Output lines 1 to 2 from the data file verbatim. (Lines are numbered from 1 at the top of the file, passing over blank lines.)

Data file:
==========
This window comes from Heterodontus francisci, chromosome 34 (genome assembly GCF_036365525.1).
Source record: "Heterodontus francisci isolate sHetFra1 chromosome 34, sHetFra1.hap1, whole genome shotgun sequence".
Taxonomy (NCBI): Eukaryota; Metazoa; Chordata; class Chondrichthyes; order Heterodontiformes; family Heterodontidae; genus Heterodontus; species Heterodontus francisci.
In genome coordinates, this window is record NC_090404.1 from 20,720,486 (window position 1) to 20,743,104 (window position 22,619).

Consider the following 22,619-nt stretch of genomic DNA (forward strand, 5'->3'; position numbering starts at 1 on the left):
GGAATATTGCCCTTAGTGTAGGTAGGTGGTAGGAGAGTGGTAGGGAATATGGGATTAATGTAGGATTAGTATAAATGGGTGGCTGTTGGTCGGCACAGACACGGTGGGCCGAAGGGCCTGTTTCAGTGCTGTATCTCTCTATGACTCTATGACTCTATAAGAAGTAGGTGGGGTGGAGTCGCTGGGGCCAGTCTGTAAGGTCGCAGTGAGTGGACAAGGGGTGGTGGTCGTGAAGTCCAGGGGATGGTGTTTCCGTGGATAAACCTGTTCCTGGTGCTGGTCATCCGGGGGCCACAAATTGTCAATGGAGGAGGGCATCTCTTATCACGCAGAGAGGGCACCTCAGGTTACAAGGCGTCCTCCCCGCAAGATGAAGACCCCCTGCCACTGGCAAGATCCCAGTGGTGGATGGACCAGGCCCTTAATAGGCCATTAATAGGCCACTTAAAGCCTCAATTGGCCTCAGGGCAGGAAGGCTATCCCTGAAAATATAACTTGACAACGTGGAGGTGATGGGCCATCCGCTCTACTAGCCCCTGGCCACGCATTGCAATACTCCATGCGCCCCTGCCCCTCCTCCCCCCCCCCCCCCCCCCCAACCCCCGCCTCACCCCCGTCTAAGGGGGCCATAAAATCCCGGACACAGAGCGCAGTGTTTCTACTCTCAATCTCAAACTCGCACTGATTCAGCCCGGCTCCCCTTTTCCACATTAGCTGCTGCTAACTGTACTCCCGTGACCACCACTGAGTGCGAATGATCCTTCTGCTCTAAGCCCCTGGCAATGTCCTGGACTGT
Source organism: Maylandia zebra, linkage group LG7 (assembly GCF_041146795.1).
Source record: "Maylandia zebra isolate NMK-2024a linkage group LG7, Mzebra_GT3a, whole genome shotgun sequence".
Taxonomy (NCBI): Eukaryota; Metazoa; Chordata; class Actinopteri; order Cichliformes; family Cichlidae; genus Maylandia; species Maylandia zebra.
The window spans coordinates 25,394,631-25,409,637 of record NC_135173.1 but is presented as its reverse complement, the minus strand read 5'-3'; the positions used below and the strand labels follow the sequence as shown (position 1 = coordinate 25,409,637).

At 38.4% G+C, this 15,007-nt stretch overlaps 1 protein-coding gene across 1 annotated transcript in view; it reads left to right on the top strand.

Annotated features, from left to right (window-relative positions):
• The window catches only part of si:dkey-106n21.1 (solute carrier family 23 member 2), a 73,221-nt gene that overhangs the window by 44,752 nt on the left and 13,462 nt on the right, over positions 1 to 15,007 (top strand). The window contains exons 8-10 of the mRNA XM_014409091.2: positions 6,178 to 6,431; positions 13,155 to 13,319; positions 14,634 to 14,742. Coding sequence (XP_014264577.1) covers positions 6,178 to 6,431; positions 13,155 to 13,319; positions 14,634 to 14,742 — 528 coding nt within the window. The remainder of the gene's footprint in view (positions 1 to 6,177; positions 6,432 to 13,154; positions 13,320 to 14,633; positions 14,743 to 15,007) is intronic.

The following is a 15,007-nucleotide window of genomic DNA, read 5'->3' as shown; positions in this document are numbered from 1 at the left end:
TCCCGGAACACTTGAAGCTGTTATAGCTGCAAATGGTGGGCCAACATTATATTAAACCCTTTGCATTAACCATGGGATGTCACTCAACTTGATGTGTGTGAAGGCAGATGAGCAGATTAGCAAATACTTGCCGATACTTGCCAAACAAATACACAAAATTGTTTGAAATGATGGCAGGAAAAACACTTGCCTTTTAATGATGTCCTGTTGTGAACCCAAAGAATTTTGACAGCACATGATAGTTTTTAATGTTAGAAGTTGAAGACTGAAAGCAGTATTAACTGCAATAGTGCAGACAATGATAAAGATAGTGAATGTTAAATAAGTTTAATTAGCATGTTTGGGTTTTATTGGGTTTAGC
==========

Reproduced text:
This window comes from Heterodontus francisci, chromosome 34 (genome assembly GCF_036365525.1).
Source record: "Heterodontus francisci isolate sHetFra1 chromosome 34, sHetFra1.hap1, whole genome shotgun sequence".